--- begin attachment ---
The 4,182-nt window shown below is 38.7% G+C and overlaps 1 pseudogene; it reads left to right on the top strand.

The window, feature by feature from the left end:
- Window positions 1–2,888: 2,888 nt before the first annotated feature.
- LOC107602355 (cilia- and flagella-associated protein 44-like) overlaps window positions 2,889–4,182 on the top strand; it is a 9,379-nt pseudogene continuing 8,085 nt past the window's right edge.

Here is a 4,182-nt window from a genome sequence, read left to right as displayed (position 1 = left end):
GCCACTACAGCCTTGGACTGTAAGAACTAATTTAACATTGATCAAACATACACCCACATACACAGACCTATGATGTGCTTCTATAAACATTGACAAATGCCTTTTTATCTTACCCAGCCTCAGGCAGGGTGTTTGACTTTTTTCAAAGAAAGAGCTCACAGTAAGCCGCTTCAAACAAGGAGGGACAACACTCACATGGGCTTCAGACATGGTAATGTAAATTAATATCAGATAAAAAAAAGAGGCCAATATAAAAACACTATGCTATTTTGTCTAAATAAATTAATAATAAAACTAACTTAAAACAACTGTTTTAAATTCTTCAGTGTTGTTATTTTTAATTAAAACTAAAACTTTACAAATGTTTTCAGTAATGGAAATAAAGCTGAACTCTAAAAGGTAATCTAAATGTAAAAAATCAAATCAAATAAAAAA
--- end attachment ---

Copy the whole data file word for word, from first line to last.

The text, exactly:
The 4,182-nt window shown below is 38.7% G+C and overlaps 1 pseudogene; it reads left to right on the top strand.

The window, feature by feature from the left end:
- Window positions 1–2,888: 2,888 nt before the first annotated feature.
- LOC107602355 (cilia- and flagella-associated protein 44-like) overlaps window positions 2,889–4,182 on the top strand; it is a 9,379-nt pseudogene continuing 8,085 nt past the window's right edge.

Here is a 4,182-nt window from a genome sequence, read left to right as displayed (position 1 = left end):
GCCACTACAGCCTTGGACTGTAAGAACTAATTTAACATTGATCAAACATACACCCACATACACAGACCTATGATGTGCTTCTATAAACATTGACAAATGCCTTTTTATCTTACCCAGCCTCAGGCAGGGTGTTTGACTTTTTTCAAAGAAAGAGCTCACAGTAAGCCGCTTCAAACAAGGAGGGACAACACTCACATGGGCTTCAGACATGGTAATGTAAATTAATATCAGATAAAAAAAAGAGGCCAATATAAAAACACTATGCTATTTTGTCTAAATAAATTAATAATAAAACTAACTTAAAACAACTGTTTTAAATTCTTCAGTGTTGTTATTTTTAATTAAAACTAAAACTTTACAAATGTTTTCAGTAATGGAAATAAAGCTGAACTCTAAAAGGTAATCTAAATGTAAAAAATCAAATCAAATAAAAAA